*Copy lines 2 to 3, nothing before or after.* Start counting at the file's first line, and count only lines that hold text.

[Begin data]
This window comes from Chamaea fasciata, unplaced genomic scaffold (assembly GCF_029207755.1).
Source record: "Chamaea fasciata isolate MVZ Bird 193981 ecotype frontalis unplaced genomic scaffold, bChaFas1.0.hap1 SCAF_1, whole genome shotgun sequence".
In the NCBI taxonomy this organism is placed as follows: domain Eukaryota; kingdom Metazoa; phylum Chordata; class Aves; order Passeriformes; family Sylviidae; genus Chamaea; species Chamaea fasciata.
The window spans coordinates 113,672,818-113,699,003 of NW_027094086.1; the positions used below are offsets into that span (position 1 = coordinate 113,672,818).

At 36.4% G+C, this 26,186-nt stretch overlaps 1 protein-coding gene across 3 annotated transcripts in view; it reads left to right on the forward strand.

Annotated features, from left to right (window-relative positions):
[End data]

Source record: "Chamaea fasciata isolate MVZ Bird 193981 ecotype frontalis unplaced genomic scaffold, bChaFas1.0.hap1 SCAF_1, whole genome shotgun sequence".
In the NCBI taxonomy this organism is placed as follows: domain Eukaryota; kingdom Metazoa; phylum Chordata; class Aves; order Passeriformes; family Sylviidae; genus Chamaea; species Chamaea fasciata.